Monday, June 22, 2009

Rejection

Last night I saw the heart-breaking documentary EVERY LITTLE STEP, about dancers auditioning for roles in a revival of A CHORUS LINE, itself a play about dance auditions. The movie was terrific. The reason it's heart-breaking is that all these young dancers want the part so badly, and most will not get it. You see the pain of rejection on their faces, even as they bravely prepare for the next audition.

Writers, too, take rejection regularly (although we do have the advantage of not usually getting it in person, or as the result of one off day when your jete collapses you onto the floor). Rejection of a short story, rejection of a novel, rejection of an asked-for synopsis, rejection by reviewers who hated your work, sometimes even rejection by one's established publisher. And it always hurts. Over the years of teaching, I have had students, some of them quite good writers, who are so afraid of rejection that they never submit anything to editors at all.

I think what's called for in handling rejection is the same skill that's called for in successful revision. You have to become two people at once. With revision, you have to simultaneously be the writer making changes and the reader encountering the story for the first time, so that you can see what changes need to be made: Have I provided enough information here for anyone to understand why my character is behaving like that? Will the reader understand that this scene directly follow the previous one but in another location? And so forth.

With rejection, the mental pas de deux is even trickier. You must be both the person who believes in your talent enough to think "I can write, and this is a good story" AND the person who thinks "This editor/reviewer/instructor is, after all, knowledgeable -- is there anything to this criticism that I can use, either for further revision or for the next story?" It's not an easy balancing act, especially when it is your lifeblood you've invested in this story. But unless you can manage this balancing act, at least roughly, you risk becoming (pick one): (1) someone who loses faith in his ability and gives up, or (2) someone who cannot grow as a writer because you think you have nothing more to learn.

In EVERY LITTLE STEP, there is a painful interview with a dancer who did not get the part of Cassie. She ends by saying, "Maybe next time will be my big break." It's the only productive attitude for writers, too. You don't need to "grow a thick hide," as some advocate -- even if you could. You just need to patch up the bruised hide you have, and keep on dancing.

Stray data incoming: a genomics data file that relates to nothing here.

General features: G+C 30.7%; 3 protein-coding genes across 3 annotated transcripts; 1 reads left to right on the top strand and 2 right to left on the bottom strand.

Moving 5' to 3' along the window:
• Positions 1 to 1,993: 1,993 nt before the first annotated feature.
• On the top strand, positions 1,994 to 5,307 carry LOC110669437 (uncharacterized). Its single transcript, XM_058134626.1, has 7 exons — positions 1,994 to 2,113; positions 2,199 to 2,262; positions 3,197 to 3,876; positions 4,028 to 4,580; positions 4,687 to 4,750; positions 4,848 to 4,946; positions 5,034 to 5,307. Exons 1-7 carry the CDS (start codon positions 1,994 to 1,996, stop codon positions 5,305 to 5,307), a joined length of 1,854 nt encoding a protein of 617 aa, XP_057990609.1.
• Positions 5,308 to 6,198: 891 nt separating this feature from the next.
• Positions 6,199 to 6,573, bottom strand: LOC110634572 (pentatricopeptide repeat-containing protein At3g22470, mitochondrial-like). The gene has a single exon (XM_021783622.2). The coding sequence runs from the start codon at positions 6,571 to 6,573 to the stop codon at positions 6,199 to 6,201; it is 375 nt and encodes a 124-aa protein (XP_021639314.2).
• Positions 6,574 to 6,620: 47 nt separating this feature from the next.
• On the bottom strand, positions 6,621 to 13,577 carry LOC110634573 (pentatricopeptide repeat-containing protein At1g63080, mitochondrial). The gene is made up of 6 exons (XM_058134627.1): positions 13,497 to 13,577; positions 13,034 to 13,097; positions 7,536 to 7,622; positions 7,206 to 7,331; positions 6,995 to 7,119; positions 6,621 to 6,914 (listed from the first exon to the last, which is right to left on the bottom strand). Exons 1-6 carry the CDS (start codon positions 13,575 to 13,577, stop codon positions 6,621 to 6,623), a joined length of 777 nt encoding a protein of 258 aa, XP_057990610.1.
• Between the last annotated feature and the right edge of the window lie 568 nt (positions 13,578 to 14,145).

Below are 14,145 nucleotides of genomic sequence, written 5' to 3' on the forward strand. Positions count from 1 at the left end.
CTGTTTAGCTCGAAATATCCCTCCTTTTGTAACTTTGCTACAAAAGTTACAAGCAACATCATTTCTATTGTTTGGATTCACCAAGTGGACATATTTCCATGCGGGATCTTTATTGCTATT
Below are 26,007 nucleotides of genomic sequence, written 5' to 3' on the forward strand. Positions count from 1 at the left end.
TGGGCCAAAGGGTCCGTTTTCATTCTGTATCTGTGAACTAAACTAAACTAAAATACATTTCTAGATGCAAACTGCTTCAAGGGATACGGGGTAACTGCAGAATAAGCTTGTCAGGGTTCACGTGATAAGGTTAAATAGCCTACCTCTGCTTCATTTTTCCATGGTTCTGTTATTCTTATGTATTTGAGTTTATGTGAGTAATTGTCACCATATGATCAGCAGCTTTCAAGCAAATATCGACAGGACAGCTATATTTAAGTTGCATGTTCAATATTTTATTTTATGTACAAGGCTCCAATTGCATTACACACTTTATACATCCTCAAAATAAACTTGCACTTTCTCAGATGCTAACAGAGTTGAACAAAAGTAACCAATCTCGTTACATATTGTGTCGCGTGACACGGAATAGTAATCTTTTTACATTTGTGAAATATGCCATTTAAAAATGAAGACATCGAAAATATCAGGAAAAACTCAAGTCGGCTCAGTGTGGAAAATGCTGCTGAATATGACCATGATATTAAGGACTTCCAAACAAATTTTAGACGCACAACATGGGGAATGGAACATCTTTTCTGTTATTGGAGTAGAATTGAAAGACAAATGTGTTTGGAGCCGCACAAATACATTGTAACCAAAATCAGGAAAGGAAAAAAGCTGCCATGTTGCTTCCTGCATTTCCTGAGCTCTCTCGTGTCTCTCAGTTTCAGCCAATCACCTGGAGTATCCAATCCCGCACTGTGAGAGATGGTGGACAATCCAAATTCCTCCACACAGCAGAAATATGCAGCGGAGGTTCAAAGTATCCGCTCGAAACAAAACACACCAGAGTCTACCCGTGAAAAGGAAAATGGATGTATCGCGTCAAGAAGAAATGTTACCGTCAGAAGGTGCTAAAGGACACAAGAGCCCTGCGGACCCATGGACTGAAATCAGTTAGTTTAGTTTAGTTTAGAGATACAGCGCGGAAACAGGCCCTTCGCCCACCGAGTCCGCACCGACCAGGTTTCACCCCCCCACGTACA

5 comments:

bluesman miike Lindner said...

B&N Lincoln Triangle is a hotbed of performing artists. My friend Sara is a dancer, and she auditioned for a part. Didn't get it. I tried to cheer her up, but she didn't want or need that.

"Michael, I have another auditon on Friday. I'm a dancer. I dance."

That is such an admirable attitude.

And, oh yeah, DUNE was rejected by 23 publishers. And Decca said pass on The Beatles.

Mike Flynn said...

What's a "rejection"?

+ + +
G.K.Chesterton once wrote in an entirely different context, the same notion regarding revolution as you do revision.

In so far as we desire the definite reconstructions and the dangerous revolutions which have distinguished European civilization, we shall not discourage the thought of possible ruin; we shall rather encourage it. If we want, like the Eastern saints, merely to contemplate how right things are, of course we shall only say that they must go right. But if we particularly want to MAKE them go right, we must insist that they may go wrong.

Jennifer Campbell-Hicks said...

I stand among the ranks of bruised, unpublished writers, sending out submission after submission, waiting for the rejections to pour in and hoping they won't. So far my "big break" hasn't come. Rejection hurts, but it doesn't stop me from revising that story and sending it out again. I sure don't have a thick hide and probably never will. What I do have is hope and determination.

Steven Francis Murphy said...

It is a funny thing. Out of all the rejections I've ever received, only one ever hurt. The story in question had been selected for rewrite by one prominent editor and sent back. I was unpublished at that time and many said this was it, I was about to get my first publication.

I took my time and made double sure that I had followed the editor's advice. Then I sent it off (even though I had a gut feeling that it wasn't going to be that easy).

Turns out a week before my revised story was supposed to be read, the editor in question required and was replaced.

The replacement editor in turn rejected the story with another rewrite request. A vague and unclear compared to the crystal clarity of their predecessor. In addition, I didn't agree with what little I did understand of the rewrite request.

Still, I butchered my story and sent it back.

Then it got rejected.

Two story sales and two honorable mentions later, I've got to admit that this is still the only rejection I've ever received which generates any angst (actually, anger, a lot of it).

Which is simply to say that sometimes the rejections have nothing to do with ability, talent or even story quality.

In any case, I'm pragmatic about rejections overall.

Respects,
S. F. Murphy

Mark said...

Brian Tracy: "...We must be rejection experts..."